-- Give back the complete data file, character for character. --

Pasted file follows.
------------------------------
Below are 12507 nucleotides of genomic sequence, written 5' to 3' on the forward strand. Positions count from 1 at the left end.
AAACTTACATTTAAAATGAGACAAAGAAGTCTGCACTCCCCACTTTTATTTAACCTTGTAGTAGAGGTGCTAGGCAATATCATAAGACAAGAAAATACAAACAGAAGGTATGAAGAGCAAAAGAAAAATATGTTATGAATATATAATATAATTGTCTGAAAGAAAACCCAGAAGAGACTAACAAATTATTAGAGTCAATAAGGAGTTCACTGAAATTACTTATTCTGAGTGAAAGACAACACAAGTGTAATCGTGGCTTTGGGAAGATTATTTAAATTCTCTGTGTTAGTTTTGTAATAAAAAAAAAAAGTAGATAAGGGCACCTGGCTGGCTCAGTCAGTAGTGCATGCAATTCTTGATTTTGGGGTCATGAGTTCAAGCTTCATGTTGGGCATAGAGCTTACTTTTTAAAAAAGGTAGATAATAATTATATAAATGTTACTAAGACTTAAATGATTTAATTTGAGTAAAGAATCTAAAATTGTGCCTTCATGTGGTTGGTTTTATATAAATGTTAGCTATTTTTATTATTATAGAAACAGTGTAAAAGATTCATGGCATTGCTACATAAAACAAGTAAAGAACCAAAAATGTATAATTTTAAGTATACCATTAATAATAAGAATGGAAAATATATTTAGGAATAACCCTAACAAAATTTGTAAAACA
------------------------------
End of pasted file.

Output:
Below are 12507 nucleotides of genomic sequence, written 5' to 3' on the forward strand. Positions count from 1 at the left end.
AAACTTACATTTAAAATGAGACAAAGAAGTCTGCACTCCCCACTTTTATTTAACCTTGTAGTAGAGGTGCTAGGCAATATCATAAGACAAGAAAATACAAACAGAAGGTATGAAGAGCAAAAGAAAAATATGTTATGAATATATAATATAATTGTCTGAAAGAAAACCCAGAAGAGACTAACAAATTATTAGAGTCAATAAGGAGTTCACTGAAATTACTTATTCTGAGTGAAAGACAACACAAGTGTAATCGTGGCTTTGGGAAGATTATTTAAATTCTCTGTGTTAGTTTTGTAATAAAAAAAAAAAGTAGATAAGGGCACCTGGCTGGCTCAGTCAGTAGTGCATGCAATTCTTGATTTTGGGGTCATGAGTTCAAGCTTCATGTTGGGCATAGAGCTTACTTTTTAAAAAAGGTAGATAATAATTATATAAATGTTACTAAGACTTAAATGATTTAATTTGAGTAAAGAATCTAAAATTGTGCCTTCATGTGGTTGGTTTTATATAAATGTTAGCTATTTTTATTATTATAGAAACAGTGTAAAAGATTCATGGCATTGCTACATAAAACAAGTAAAGAACCAAAAATGTATAATTTTAAGTATACCATTAATAATAAGAATGGAAAATATATTTAGGAATAACCCTAACAAAATTTGTAAAACA